United States District Court, C.D. California
OTTER PRODUCTS LLC; TREEFROG DEVELOPMENTS, INC. d/b/a LIFEPROOF, Plaintiff,
ACE COLORS FASHION, INC.; ELECTRONICOS; SHAYNA'S CELL PHONE ACCESSORIES; VANESSA ACCESSORIES; DOES 1-10, inclusive, Defendants.
ORDER GRANTING APPLICATION FOR DEFAULT JUDGMENT AGAINST DEFENDANT ELECTRONICOS 
OTIS D. WRIGHT, II, District Judge.
Plaintiffs Otter Products, LLC ("OtterBox") and Treefrog Developments, Inc., dba LifeProof ("LifeProof") discovered that Defendant Electronicos was selling unauthorized goods bearing Plaintiff's registered trademarks. Plaintiffs filed suit. Despite proper service, Electronicos failed to answer or otherwise respond to this litigation. The Court Clerk entered default, and Plaintiffs moved for default judgment on their trademark claim.
For the reasons discussed below, the Court GRANTS Plaintiff's Application for Default Judgment against Defendant Electronicos and awards OtterBox and LifeProof a total of $45, 000.00 in statutory damages along with a permanent injunction against Electronicos. (ECF No. 60.)
II. FACTUAL BACKGROUND
OtterBox is a Colorado limited-liability company with its principal place of business in Colorado. (Compl. ¶ 1.) OtterBox is a leading retailer and distributor of protective cases and accessories for portable electronic devices, e.g., iPhones, iPads, and Kindle readers. ( Id. ¶¶ 15, 16.) The company and its various products have received local and national consumer awards and have garnered extensive media coverage. ( Id. ¶¶ 18, 19.) OtterBox is the exclusive owner of federally registered and common-law trademarks ("OtterBox Mark"). OtterBox has spent considerable resources in developing consumer recognition of and goodwill towards its brand. ( Id. ¶ 21).
Plaintiff Treefrog Development, Inc. dba LifeProof ("LifeProof") is a Delaware corporation with its principal place of business in California. ( Id. ¶ 2.) LifeProof is also a leading designer, manufacturer, distributor, and seller of protective cases and accessories for electronic mobile devices, e.g., iPhones and iPads. ( Id. ¶ 23.) LifeProof is the exclusive owner of federally registered and common-law trademarks, including Registration No. 4, 057, 201 for "LIFEPROOF" ("LifeProof Mark"). ( Id. ¶¶ 25, 26.) LifeProof has spent considerable resources developing consumer recognition through national and international marketing and the development of trade dress and copyrighted material. ( Id. ¶ 25.)
On October 17, 2013, the Plaintiffs' investigator Joseph Perez visited Electronicos at two separate locations: 936 South Maple Street, Suite #20, Los Angeles, and 1000 South Maple Avenue, Suite #7, Los Angeles. (Perez Decl. ¶ 2, Ex. 2.) At the first location, Perez identified approximately 25 LifeProof cases on display, and he procured one "orange LifeProof fre case" for $25.00. ( Id. Ex. 2.) At the second location, Perez identified approximately 40 LifeProof cases on display and he procured one "red LifeProof fre case" for $20.00 after some haggling. ( Id. ) Said cases were later inspected by Plaintiffs and determined to be counterfeit products. ( Id. )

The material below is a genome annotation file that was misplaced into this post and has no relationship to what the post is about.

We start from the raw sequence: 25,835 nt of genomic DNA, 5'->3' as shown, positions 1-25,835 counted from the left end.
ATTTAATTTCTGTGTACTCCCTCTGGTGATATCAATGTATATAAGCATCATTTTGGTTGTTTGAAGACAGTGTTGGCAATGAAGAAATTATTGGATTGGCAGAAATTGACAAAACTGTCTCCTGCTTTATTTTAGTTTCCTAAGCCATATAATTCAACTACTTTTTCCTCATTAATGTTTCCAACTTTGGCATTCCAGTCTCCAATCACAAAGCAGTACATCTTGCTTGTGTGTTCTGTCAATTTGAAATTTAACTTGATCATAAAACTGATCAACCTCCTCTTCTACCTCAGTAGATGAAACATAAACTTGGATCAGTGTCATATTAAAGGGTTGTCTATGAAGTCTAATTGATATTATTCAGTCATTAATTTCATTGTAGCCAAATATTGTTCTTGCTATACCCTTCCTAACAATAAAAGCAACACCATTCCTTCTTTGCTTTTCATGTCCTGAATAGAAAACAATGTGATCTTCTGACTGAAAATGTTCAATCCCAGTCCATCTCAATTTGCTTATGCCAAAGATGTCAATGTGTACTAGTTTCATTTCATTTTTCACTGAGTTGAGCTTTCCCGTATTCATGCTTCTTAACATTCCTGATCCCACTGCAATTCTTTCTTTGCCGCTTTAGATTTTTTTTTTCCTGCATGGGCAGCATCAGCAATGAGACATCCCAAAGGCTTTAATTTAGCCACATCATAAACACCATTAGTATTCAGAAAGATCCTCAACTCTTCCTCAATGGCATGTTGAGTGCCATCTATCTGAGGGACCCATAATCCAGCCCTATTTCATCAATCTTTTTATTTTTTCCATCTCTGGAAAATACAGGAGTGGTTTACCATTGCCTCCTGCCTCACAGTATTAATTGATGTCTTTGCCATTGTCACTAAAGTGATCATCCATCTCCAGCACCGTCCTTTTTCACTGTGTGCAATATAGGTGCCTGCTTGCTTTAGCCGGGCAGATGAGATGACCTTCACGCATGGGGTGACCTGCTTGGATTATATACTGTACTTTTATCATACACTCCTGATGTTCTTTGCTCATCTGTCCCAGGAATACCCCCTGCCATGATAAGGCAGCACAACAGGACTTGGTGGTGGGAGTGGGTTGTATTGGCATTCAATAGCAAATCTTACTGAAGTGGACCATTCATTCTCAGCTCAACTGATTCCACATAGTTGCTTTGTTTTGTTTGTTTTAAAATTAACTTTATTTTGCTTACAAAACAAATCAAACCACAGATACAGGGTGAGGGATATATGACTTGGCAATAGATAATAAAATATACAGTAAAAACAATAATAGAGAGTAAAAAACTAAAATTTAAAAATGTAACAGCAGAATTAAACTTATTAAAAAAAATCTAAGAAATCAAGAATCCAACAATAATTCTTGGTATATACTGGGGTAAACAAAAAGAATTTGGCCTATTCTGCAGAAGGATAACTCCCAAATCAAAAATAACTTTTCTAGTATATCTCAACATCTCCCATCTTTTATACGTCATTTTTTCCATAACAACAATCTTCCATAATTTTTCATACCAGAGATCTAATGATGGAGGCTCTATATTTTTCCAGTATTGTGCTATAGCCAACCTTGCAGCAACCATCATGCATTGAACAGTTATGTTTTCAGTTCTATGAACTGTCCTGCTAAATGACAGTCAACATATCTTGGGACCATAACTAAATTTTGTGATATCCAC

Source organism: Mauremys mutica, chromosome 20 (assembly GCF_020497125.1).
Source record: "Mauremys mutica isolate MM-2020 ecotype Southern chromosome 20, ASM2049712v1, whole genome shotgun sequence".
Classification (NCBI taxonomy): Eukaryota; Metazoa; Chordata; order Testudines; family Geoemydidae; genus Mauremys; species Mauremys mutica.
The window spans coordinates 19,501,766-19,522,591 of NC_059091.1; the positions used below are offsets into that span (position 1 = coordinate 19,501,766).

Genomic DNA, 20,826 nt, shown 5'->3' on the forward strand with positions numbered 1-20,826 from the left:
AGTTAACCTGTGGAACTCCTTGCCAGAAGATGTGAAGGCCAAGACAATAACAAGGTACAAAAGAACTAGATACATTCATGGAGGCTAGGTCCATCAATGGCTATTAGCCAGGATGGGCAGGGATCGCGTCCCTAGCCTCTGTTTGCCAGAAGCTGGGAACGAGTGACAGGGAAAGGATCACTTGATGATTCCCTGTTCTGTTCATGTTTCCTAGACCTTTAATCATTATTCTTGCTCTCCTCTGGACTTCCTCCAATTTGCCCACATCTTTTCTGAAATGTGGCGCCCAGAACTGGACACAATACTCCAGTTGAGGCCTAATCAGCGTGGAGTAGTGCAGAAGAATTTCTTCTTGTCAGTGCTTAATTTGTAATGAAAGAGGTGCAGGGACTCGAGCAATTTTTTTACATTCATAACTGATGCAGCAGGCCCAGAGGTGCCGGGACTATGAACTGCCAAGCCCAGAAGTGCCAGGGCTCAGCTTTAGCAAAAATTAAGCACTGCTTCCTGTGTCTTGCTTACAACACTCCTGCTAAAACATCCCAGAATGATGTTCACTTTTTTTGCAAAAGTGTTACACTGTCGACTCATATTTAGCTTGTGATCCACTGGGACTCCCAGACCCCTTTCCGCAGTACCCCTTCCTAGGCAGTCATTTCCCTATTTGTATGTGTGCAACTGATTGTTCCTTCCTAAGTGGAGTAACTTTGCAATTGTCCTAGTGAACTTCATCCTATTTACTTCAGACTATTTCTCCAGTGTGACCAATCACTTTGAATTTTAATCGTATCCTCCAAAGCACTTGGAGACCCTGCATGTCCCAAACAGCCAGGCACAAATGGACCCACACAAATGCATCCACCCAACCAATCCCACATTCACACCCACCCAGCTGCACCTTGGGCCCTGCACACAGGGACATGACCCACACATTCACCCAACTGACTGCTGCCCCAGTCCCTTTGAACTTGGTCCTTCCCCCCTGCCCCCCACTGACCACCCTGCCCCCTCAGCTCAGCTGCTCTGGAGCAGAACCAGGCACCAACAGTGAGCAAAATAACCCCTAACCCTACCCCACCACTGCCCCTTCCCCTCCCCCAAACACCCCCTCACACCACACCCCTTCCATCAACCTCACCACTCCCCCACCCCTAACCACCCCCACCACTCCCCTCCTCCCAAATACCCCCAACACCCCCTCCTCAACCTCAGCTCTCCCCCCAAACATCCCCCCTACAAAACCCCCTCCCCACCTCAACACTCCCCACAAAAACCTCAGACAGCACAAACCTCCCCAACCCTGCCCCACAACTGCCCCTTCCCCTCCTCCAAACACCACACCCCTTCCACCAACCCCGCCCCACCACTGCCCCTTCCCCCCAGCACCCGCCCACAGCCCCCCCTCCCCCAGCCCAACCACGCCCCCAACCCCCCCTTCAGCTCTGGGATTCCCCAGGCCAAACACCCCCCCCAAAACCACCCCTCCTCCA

On January 7, 2014, Plaintiffs filed this action against Electronicos and several others under eight alternative theories of relief, including federal trademark infringement. (ECF No. 45.) Electronicos was served with a Summons and Complaint on January 20, 2014. (ECF No. 11.) Electronicos was again served with a Summons and Complaint on March 14, 2014, with personal service on Pedro Perez, the person-in-charge at Electronicos. (ECF No. 26.) The Court noted that Plaintiffs did not properly serve Electronicos under Federal Rule of Civil Procedure 4(e). (ECF No. 52.). On June 20, 2014, Plaintiff's reserved Electronicos. (ECF No. 53.) On July 24, 2014, the Clerk subsequently entered default against Electronicos. (ECF No. 57.) Plaintiffs' Application for Entry of Default Judgment is now before the Court for decision. (ECF No. 60.)
III. LEGAL STANDARD
Federal Rule of Civil Procedure 55(b) authorizes a district court to grant default judgment after the Clerk enters default under Rule 55(a). Local Rule 55-1 requires that the movant submit a declaration establishing (1) when and against which party default was entered; (2) identification of the pleading to which default was entered; (3) whether the defaulting party is a minor, incompetent person, or active service member; and (4) that the defaulting party was properly served with notice.
A district court has discretion whether to enter default judgment. Aldabe v. Aldabe, 616 F.2d 1089, 1092 (9th Cir. 1980). Upon default, the defendant's liability generally is conclusively established, and the well-pleaded factual allegations in the complaint are accepted as true. Televideo Sys., Inc. v. Heidenthal, 826 F.2d 915, 917-19 (9th Cir. 1987) (per curiam) (citing Geddes v. United Fin. Grp., 559 F.2d 557, 560 (9th Cir. 1977)).
In exercising its discretion, a court must consider several factors, including (1) the possibility of prejudice to plaintiff; (2) the merits of plaintiff's substantive claim; (3) the sufficiency of the complaint; (4) the sum of money at stake; (5) the possibility of a dispute concerning material facts; (6) whether the defendant's default was due to excusable neglect; and (7) the strong policy underlying the Federal Rules of Civil Procedure favoring decisions on the merits. Eitel v. McCool, 782 F.2d 1470, 1471-72 (9th Cir. 1986).
The Court finds that all of the Eitel factors weigh in favor of granting default judgment. The Court therefore awards ...